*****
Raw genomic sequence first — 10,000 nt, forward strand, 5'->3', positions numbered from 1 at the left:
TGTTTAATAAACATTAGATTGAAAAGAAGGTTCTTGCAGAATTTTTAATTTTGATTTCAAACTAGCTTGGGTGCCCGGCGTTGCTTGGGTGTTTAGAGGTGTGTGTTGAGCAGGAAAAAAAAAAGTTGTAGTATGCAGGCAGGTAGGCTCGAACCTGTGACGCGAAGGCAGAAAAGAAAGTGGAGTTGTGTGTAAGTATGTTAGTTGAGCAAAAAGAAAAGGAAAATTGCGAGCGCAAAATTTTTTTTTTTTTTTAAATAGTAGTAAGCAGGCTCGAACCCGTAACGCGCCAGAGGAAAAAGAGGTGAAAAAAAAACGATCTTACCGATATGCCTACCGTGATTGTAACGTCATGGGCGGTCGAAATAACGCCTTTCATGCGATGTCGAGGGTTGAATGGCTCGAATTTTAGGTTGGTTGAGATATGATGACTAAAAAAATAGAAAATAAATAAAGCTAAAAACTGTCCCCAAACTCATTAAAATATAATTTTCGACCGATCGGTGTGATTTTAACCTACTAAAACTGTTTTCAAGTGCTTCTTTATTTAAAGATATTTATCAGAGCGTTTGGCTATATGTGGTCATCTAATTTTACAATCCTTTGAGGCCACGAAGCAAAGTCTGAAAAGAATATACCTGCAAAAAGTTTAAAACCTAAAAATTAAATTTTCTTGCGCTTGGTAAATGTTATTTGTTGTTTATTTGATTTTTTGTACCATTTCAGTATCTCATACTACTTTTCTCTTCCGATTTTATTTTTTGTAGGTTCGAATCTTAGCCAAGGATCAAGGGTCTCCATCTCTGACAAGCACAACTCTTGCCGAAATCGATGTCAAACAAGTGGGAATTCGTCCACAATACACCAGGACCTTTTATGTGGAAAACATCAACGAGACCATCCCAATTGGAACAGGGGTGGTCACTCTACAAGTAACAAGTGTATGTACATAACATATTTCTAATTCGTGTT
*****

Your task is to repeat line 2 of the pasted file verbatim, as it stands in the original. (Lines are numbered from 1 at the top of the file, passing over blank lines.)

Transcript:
TGTTTAATAAACATTAGATTGAAAAGAAGGTTCTTGCAGAATTTTTAATTTTGATTTCAAACTAGCTTGGGTGCCCGGCGTTGCTTGGGTGTTTAGAGGTGTGTGTTGAGCAGGAAAAAAAAAAGTTGTAGTATGCAGGCAGGTAGGCTCGAACCTGTGACGCGAAGGCAGAAAAGAAAGTGGAGTTGTGTGTAAGTATGTTAGTTGAGCAAAAAGAAAAGGAAAATTGCGAGCGCAAAATTTTTTTTTTTTTTTAAATAGTAGTAAGCAGGCTCGAACCCGTAACGCGCCAGAGGAAAAAGAGGTGAAAAAAAAACGATCTTACCGATATGCCTACCGTGATTGTAACGTCATGGGCGGTCGAAATAACGCCTTTCATGCGATGTCGAGGGTTGAATGGCTCGAATTTTAGGTTGGTTGAGATATGATGACTAAAAAAATAGAAAATAAATAAAGCTAAAAACTGTCCCCAAACTCATTAAAATATAATTTTCGACCGATCGGTGTGATTTTAACCTACTAAAACTGTTTTCAAGTGCTTCTTTATTTAAAGATATTTATCAGAGCGTTTGGCTATATGTGGTCATCTAATTTTACAATCCTTTGAGGCCACGAAGCAAAGTCTGAAAAGAATATACCTGCAAAAAGTTTAAAACCTAAAAATTAAATTTTCTTGCGCTTGGTAAATGTTATTTGTTGTTTATTTGATTTTTTGTACCATTTCAGTATCTCATACTACTTTTCTCTTCCGATTTTATTTTTTGTAGGTTCGAATCTTAGCCAAGGATCAAGGGTCTCCATCTCTGACAAGCACAACTCTTGCCGAAATCGATGTCAAACAAGTGGGAATTCGTCCACAATACACCAGGACCTTTTATGTGGAAAACATCAACGAGACCATCCCAATTGGAACAGGGGTGGTCACTCTACAAGTAACAAGTGTATGTACATAACATATTTCTAATTCGTGTT